1. Requests for Personal Information
No professional organization will ask for your social security, bank, check, or PIN number in an e-mail. Mark these emails as SPAM and delete them promptly without responding.
3. Click-able Links
Don’t trust links in e-mails. What might look like a legitimate link is often linked to a third-party site that looks official, but is actually run by the emailing scammers. For example, if you get an email that looks like it’s from your bank telling you your account is closed, type your usualy banking URL into your browser to check it directly (instead of clicking the link in the email). You may find that the email is SPAM. Mark it as such and delete it.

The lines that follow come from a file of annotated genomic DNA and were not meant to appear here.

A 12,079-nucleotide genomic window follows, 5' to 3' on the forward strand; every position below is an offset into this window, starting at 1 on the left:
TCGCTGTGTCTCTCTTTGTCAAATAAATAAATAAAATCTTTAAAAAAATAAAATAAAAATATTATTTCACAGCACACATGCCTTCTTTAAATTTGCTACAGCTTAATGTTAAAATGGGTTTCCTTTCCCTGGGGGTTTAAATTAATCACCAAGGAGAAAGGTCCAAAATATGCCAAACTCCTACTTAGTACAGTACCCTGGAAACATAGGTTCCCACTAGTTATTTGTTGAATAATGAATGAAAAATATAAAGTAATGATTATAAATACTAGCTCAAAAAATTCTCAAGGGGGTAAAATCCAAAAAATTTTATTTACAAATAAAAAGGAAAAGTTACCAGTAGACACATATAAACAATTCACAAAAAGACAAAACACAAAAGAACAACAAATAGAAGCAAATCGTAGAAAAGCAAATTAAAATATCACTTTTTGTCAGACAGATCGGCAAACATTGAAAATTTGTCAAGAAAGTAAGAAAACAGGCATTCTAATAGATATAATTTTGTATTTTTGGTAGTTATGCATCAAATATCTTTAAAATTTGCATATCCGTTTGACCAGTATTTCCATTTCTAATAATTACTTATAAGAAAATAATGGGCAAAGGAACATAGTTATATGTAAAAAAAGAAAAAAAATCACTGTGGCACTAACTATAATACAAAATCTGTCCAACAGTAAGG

4. Attachments in e-mails from anyone you don’t know
Never open an attachment from someone you don’t know. It’s likely a virus or spyware that will sit on your computer to steal your personal information.
5. Outdated Info
Some scammers like to pretend to be customer support from a company you trust, but slip up when it comes to accuracy. For example, in the picture, the below, the spammers forgot Earthlink bought Mindspring in 2000.
6. Alarming Phrases
“Verify your account,” “you won!” or “if you don’t respond in __ hours, your account will be locked” are phrases that ONLY appear in SPAM. Mark it and delete without clicking or replying.